“It was less about how to be innovative in our space, and more about how we can capture all this demand,” said Caleb Donegan, Vacasa’s VP of digital. “We had to make sure our inventory was in front of travelers who were booking at rates and searching at rates we’d never seen before. It was less about what we could do to try new things, and more about getting all this guest demand and harnessing it, getting them to the unit they wanted as quickly as we could.”
In normal times, people generally know where they want to go on vacation, said Donegan. This changed during the pandemic, when vacationers began to search out their own backyards for new places to ski or hit the beach because they didn’t want to fly, or couldn’t.
But to keep up with that demand, Vacasa also needs to keep a steady pipeline of homeowners looking to rent out their spaces. To do that, the company focuses on search and content marketing.
“We focus a ton of effort into finding owners of second homes,” said Donegan. “On the owner side there is much more education going on, a lot of questions relating to things about renting out a second home, taxes and regulations. We use a lot of content to educate renters and eventually get them to talk to us. Our approach is how to help them feel comfortable doing this and how we can ensure they understand our value proposition versus doing it themselves.”
Outreach for Vacasa is primarily search- and email-driven, and they built proprietary technology on top of these channels to further segment renters and vacationers. Personalized communications get customers to book, and browser behavior informs the marketing team about what individuals truly care about, leading to more targeted messaging, Donegan said.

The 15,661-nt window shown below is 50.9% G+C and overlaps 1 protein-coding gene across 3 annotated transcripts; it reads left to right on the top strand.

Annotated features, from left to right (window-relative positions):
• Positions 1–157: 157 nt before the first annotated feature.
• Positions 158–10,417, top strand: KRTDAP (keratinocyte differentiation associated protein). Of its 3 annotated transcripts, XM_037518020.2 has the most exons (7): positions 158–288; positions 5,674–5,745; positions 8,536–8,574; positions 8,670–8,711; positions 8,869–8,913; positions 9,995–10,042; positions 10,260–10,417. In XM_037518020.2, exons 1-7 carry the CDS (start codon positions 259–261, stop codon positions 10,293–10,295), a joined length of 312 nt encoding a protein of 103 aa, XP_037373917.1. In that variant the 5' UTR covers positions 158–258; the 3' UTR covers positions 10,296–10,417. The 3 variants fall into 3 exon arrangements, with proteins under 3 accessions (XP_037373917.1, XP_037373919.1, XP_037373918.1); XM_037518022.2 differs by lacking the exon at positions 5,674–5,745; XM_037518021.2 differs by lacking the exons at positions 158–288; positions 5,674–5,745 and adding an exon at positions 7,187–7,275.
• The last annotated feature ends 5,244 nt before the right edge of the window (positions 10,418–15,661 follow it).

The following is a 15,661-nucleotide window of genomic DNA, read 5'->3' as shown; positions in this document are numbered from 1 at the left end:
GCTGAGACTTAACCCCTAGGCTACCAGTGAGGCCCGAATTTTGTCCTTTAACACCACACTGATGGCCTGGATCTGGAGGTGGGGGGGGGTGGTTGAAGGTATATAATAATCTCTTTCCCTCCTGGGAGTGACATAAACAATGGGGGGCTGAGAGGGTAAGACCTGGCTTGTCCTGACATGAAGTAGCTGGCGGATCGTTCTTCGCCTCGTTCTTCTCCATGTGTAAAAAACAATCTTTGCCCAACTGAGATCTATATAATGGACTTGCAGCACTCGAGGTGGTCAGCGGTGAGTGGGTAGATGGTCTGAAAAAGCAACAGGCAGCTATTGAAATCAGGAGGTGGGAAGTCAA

“While we’re a national company, we’re also a local company,” he added. “If you stay in one of our units, you don’t really care that we have places elsewhere. All you care is that we know the market, and even more so on the owner side. We’ve built technology that allows renters and owners to know that we know the market and how to market in that market.”
Inviting the influencers
“Property management is an old-school industry, but technology enables every step in the process to be relevant for this generation and allows us to build a brand in the space,” said Doetsch.
A high-end rental brand is tailor made for Instagram, he added. The formula is simple: host influencers at your properties, and their followers will begin to recognize the brand and seek it out when planning their own trips. It doesn’t matter how spread out the properties are. If the experience and brand are consistent, they’ll link together to make a luxury chain.
As an example, model Helen Owen hosted a bachelorette trip for a friend at The Wesley by AvantStay, in Palm Springs, California. Posts related to the trip got over half a million impressions. Additionally, Owen had a giveaway in her IG stories that prompted users to swipe up and enter their email. The promo captured nearly 2,000 emails for AvantStay.
To celebrate Pride Month, AvantStay hosted engaged Amazing Race winners Will and James in Malibu. The brand also launched a new partnership with food delivery service Daily Harvest, who has introduced four new “fan fave” boxes curated exclusively for AvantStay guests.
As air travel and the traditional hospitality industry rebound, some pandemic-era trends in travel behavior are likely to stick. Marketers who paid attention will have new tools to reach those travelers.
“In the last year, we have seen a significant rise in the digital nomad trend,” said Lucas. “And with business travel returning, the ability to offer a contactless experience and smart-tech features, such as the Mint House smart TVs and pre-stocked fridges, as well as partnerships with brands like MIRROR and Minoan, will be important to capture and retain the attention of tech-savvy travelers.”
The question is whether hotels, which have long offered similar luxury features, will claw back some of those customers.
“Hotel demand is also coming back now, but we think a lot of people who go to hotels were exposed to rentals over the last 18 months,” said Reuben. “They realize they like to have a house with a pool and stay somewhere with their friends.”